First Impression: Firefighter Daigo: Rescuer in Orange

With Tokyo burning and Edogawa ward being destroyed by fires (and something else too?), fire sergeants and partners Daigo and Shun venture into burning buildings to help those trapped inside. With Daigo pushing himself further than what is deemed safe, the stakes feel higher than usual as they rescue those affected by the smoke, as well as a fallen comrade who is started on oxygen immediately. With lives in the balance, Shun watches as Daigo safely makes his way to the ground with an unconscious child, receives aid, and encourages those who seem to have lost everything. Once the rescue concludes, the episode flashes back to reveal who these heroes were in their rookie days and the brutal training they went through. While Daigo and Shun are partners in the present, it doesn’t seem that has always held true in the past. Just how far have they gone to become the people they are today?

Ever wonder what a day in the life of a firefighter would be like or how hard it is to become a firefighter in Japan? If so, Firefighter Daigo: Rescuer in Orange might just be for you! Shoutout to my friend Dad Needs to Talk, who put this anime on my radar! I have to say it was well worth the watch. I don’t have a particularly strong interest in firefighters, but the first ten minutes of this episode definitely made me reconsider! Seeing them beset by multiple fires and completely devastated is not common in the anime I watch. Cue nervous laughter. I thought this was a good first episode though! While the action tones down a lot after the first quarter and the anime opening left much to be desired, I found it extremely interesting to see the training that firefighters go through in Japan. With 500 people taking the test and only 50 people passing, that was pretty shocking! Granted, the training they go through day-to-day is extremely intense. The episode was also very informative, showing practices such as gathering and dispersing and ladder crane rescue. When it comes to the main characters, Daigo is someone who pushes past his limits to help everyone in need while Shun is a strong partner who looks out for him and can also hold his own. (I really like Shun.) The animation is good, especially when it comes to the fire trucks. Being CGI, I expected them to look cheesy or out of place, but that isn’t the case at all! Overall, this won’t be a new favorite for me and I’m unsure if I’ll continue it, but I nonetheless enjoyed my time with it quite a bit! If you’re looking for what appears to be a family-friendly anime that balances high-stakes drama and demanding training montages, check it out, especially if you like “educational” anime!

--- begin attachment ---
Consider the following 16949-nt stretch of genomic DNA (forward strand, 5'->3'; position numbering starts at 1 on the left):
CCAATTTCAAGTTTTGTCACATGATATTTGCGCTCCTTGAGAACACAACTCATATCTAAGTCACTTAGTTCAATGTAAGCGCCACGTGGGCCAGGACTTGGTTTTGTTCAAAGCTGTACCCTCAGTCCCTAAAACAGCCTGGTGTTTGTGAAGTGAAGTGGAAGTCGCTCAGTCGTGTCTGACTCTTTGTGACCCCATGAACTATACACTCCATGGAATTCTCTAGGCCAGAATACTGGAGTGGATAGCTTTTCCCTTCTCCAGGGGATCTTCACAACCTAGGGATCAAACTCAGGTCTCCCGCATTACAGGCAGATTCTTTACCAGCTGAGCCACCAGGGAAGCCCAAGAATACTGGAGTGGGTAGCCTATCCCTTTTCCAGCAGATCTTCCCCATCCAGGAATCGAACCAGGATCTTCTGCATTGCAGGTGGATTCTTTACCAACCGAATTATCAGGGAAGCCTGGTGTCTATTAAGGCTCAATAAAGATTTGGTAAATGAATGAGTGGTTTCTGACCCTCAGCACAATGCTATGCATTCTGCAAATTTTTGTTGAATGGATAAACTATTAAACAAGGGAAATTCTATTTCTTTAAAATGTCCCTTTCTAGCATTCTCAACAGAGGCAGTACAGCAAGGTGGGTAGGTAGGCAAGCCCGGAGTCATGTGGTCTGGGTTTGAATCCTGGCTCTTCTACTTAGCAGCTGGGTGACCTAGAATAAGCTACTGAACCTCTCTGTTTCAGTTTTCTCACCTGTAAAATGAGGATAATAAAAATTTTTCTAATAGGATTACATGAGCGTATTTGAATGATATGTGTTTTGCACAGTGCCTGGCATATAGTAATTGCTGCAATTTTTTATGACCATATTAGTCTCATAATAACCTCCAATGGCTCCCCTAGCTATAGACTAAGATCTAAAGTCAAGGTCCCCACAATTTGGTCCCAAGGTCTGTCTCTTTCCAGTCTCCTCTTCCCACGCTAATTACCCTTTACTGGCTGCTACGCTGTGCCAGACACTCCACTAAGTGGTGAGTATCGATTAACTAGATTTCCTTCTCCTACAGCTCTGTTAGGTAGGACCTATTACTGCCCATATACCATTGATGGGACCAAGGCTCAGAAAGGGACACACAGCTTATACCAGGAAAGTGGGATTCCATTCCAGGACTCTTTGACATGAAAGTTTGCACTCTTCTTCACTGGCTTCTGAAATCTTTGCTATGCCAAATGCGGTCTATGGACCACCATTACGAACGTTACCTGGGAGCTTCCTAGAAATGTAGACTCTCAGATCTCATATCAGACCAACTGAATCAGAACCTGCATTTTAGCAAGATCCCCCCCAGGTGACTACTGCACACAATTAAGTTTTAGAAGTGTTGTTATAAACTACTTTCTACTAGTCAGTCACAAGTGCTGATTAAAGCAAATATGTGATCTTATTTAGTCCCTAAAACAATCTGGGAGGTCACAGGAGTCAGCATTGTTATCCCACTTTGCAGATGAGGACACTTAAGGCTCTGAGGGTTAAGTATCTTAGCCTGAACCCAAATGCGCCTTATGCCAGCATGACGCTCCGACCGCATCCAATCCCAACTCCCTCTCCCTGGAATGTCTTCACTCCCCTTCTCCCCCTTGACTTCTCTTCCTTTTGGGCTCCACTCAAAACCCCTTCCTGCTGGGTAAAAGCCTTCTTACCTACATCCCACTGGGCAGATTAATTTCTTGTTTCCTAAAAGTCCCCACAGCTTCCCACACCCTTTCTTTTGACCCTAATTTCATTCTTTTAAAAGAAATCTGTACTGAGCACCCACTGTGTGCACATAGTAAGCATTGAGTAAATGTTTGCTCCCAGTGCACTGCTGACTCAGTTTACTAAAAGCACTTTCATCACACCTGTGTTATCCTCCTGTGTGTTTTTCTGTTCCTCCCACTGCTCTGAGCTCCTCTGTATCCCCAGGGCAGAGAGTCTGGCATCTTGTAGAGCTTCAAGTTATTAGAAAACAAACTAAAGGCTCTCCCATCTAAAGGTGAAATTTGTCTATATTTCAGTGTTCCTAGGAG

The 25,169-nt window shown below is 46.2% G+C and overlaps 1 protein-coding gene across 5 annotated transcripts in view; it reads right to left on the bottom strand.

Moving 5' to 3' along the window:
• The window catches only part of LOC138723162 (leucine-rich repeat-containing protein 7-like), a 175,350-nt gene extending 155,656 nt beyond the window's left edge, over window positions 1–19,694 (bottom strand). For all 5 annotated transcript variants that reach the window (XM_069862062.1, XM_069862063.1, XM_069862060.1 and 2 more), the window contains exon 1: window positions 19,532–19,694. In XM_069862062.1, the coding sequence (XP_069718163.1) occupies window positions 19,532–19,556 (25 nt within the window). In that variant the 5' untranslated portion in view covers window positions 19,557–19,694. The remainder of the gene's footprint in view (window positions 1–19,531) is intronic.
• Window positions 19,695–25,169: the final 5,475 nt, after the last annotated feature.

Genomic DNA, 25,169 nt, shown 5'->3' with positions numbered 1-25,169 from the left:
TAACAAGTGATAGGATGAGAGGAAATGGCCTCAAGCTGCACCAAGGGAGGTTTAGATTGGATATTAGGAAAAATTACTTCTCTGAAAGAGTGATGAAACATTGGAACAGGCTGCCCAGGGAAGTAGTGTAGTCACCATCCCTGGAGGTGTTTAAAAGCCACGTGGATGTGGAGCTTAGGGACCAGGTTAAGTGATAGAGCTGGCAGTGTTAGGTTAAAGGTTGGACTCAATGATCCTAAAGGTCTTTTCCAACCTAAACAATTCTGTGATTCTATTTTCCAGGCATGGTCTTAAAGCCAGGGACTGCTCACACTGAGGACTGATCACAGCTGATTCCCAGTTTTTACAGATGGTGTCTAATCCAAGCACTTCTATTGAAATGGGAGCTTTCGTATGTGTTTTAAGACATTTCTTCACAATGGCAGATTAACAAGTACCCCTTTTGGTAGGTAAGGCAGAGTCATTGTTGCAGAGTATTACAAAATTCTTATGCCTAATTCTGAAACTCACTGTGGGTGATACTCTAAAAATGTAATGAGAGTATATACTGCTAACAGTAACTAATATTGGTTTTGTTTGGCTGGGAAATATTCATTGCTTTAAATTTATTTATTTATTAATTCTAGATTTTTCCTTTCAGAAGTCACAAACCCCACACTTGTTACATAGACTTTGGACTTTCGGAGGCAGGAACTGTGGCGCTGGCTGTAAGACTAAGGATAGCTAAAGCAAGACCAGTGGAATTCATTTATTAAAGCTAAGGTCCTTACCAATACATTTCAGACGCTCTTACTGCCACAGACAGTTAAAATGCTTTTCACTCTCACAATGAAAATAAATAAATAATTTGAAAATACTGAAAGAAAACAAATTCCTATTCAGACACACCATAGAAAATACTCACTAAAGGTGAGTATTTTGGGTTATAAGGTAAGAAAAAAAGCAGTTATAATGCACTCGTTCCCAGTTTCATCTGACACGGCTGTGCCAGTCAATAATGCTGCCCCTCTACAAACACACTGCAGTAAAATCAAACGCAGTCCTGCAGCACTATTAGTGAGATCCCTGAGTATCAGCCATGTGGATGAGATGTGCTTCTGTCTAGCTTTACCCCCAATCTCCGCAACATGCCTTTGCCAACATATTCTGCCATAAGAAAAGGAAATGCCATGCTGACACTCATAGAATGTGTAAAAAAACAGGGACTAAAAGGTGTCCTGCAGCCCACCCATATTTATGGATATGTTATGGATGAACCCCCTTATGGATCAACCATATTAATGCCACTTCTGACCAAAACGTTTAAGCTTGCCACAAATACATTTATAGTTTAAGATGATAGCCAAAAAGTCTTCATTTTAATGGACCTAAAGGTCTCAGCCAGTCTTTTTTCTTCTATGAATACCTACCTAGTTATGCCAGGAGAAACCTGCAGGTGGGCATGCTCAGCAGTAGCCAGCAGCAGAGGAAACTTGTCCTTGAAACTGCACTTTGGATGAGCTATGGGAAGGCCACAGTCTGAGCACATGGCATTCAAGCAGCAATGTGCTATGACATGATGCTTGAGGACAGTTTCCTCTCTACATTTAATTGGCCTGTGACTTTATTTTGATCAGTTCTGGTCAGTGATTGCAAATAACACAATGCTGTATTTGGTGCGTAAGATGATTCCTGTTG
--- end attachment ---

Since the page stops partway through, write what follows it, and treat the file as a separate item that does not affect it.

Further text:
Firefighter Daigo: Rescuer in Orange is available to stream on Crunchyroll.

Laura A. Grace

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